MINPROF Leads Crusade to Ensure Accessibility for PWDs
By Ngum Rita
Northwest Regional Delegate of Women’s Empowerment and the Family (MINFROF) has challenged Directors of Women Empowerment Centers (WEC), Non-Governmental Organizations (NGOs), Civil Society Organizations (CSOs), Community Based Rehabilitation (CBR) field workers of the CBC Health Services, and leaders of Disabled Persons Organizations (DPOs) to take measures in ensuring that persons with disability are able to access public structures. Persons with disability have the right to access public structures and services like any other persons.
The Regional Delegate, Mr. Wirba Asan, was speaking recently at the Pastoral Center Mendankwe in Bamenda at the start of a two-day workshop organized by MINPROF in partnership with the Socio Economic Empowerment of Persons with Disability (SEEPD) program. The workshop took place within the context of a Memorandum of Understanding signed between MINPROF and the SEEPD Program to evaluate the progress made so far and to improve on the capacity of WECs and NGOs in mainstreaming gender and disability in activity implementation.
A mini documentary produced by the SEEPD program was projected at the start of the workshop. The video portrays the ramps constructed at the Northwest Delegation of MINPROF building and the WEC in Fundong, Boyo Division as a means of facilitating access for women with disability. Amazed at how women with disabilities (WWDs) can be mainstreamed in development actions if given access, the participants all pledged to be advocates at their different levels to ensure that women and especially WWDs are not left out of development.
Given that MINPROF had organized some workshops in collaboration with the SEEPD Program in the past, participants shared achievements they have realized after acquiring skills from such workshops. They acknowledged that as a result of the partnership with the SEEPD program, more WWDs now have access to vocational training in Women Empowerment Centers (WECs), acquiring skills in bead making, computer skills, sewing, etc. which have improved on their livelihood.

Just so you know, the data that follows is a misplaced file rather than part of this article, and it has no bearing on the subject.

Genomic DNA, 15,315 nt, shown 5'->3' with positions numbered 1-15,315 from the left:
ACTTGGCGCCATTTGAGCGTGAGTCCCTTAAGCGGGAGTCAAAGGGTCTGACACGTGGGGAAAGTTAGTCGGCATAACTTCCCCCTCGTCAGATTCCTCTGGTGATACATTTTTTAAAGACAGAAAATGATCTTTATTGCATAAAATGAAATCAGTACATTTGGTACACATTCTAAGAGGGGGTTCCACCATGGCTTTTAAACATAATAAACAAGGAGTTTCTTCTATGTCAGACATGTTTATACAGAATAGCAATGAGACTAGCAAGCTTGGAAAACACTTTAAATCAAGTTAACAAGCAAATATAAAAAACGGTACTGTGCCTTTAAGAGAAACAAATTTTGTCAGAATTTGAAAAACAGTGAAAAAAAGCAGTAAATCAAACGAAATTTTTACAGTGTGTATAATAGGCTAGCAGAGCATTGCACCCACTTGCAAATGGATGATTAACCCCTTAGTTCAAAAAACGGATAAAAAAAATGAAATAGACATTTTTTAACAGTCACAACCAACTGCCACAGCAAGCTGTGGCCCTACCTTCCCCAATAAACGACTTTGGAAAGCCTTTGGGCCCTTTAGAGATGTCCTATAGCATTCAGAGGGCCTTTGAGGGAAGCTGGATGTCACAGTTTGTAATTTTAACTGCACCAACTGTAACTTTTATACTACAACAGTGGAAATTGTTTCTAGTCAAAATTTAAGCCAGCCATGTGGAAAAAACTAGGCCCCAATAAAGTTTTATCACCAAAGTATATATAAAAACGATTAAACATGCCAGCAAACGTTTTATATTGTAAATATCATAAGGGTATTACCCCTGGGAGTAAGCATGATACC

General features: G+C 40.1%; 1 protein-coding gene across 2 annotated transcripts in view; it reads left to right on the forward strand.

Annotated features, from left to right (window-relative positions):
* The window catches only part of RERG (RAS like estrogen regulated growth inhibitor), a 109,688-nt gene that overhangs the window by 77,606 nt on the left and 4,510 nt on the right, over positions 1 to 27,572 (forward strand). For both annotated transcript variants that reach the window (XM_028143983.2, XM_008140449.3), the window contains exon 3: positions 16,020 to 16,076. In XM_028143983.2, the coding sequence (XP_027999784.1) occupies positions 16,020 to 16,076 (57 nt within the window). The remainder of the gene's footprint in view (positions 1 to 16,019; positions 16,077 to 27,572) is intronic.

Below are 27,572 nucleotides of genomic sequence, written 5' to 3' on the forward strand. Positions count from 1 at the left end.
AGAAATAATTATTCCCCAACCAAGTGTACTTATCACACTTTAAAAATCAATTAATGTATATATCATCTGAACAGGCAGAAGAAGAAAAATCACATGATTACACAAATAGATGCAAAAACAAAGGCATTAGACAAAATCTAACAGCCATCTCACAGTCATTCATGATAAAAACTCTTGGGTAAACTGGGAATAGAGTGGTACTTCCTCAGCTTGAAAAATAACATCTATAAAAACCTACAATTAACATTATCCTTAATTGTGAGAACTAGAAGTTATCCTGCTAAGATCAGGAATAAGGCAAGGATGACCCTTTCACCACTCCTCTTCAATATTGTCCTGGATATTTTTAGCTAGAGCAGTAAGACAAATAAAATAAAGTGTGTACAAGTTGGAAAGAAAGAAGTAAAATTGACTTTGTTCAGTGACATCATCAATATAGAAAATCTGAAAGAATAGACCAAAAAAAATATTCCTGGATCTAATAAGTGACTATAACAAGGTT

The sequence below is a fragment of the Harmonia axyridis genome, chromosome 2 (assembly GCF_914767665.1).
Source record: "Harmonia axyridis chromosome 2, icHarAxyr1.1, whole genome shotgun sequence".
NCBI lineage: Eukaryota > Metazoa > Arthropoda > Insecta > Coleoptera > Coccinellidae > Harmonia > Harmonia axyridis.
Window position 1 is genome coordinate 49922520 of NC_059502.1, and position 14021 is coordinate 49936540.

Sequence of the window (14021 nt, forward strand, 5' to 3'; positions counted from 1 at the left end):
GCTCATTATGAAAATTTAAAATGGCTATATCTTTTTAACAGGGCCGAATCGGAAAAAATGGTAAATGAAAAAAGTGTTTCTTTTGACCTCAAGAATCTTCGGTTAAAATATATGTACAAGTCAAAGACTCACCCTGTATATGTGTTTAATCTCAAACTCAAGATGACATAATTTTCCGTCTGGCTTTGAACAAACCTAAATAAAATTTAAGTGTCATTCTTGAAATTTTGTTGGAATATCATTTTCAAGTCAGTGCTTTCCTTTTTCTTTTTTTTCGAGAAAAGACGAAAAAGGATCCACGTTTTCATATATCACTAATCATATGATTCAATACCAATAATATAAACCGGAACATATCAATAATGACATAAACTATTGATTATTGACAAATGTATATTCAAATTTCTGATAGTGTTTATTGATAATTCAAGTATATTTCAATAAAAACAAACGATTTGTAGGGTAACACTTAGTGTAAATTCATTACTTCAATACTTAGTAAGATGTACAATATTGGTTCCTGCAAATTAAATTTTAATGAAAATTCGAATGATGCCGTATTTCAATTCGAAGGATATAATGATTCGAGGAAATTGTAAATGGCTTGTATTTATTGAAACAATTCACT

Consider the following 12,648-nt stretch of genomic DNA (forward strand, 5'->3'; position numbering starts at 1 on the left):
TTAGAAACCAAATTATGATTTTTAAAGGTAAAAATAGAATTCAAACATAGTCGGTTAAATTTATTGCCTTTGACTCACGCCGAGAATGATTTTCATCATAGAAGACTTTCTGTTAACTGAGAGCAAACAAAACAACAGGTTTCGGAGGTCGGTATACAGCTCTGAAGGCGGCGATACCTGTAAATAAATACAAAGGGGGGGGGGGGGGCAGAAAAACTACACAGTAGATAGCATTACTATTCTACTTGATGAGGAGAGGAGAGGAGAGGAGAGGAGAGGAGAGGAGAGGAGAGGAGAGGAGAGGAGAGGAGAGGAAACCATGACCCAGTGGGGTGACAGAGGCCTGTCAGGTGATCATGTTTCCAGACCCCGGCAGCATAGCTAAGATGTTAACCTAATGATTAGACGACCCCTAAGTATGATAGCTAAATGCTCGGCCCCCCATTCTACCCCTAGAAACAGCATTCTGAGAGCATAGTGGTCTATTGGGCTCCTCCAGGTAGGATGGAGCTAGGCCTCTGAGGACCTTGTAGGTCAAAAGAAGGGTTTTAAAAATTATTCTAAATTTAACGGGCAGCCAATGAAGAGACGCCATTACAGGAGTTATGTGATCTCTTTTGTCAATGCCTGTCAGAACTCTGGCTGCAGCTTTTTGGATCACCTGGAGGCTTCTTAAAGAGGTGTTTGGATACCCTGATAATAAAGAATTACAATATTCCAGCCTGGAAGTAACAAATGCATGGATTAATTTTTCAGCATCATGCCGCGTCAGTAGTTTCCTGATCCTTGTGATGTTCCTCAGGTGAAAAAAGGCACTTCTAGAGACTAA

Mercy Chia, a 22-year-old girl with mobility impairment is one of many girls and women with disabilities who have benefited from vocational training at the Fundong Empowerment Center. She says she has acquired beads making and computer skills at the Center without paying a tuition fee thanks to a move by the Regional Delegate of MINPROF which ensures that women with disabilities acquire trainings in WECs without paying a fee.
“If not for the move by MINPROF granting me the opportunity to be trained through a circular, I couldn’t have been able to learn a trade because my parents were unable to afford it,” explains the visibly overjoyed Mercy. Mercy adds that she is now living her dream as she is looking forward to starting her own business.
The workshop was also an opportunity to share challenges faced by participants in mainstreaming workers with disability due to the absence of Women Empowerment Centres (WECs) in all the divisions, low self-esteem amongst women with disabilities, and inaccessible infrastructures.
Responding to these challenges, the Regional Delegate advised on how they can handle some while promising to deal with the others at the level of his office. The main facilitator of the workshop, Josephine Nsono, drilled participants on how to better mainstream gender in their work.
Mr. Ndang Samkoh and Mrs. Lanjo Kila Christaine, Directors of WECs Mbengwi and Kumbo, respectively, said the workshop will help them ensure an increase in enrolment of women with disabilities in their Centers.
At the close of the workshop, the Delegate lauded the partnership between the CBC Health Services’ program and MINPROF and wished that the partnership can continue beyond 2018. He noted that the Minister of MINPROF is impressed with the partnership and requested the CBC Health Services to extend the partnership to other regions of Cameroon given its positive impact.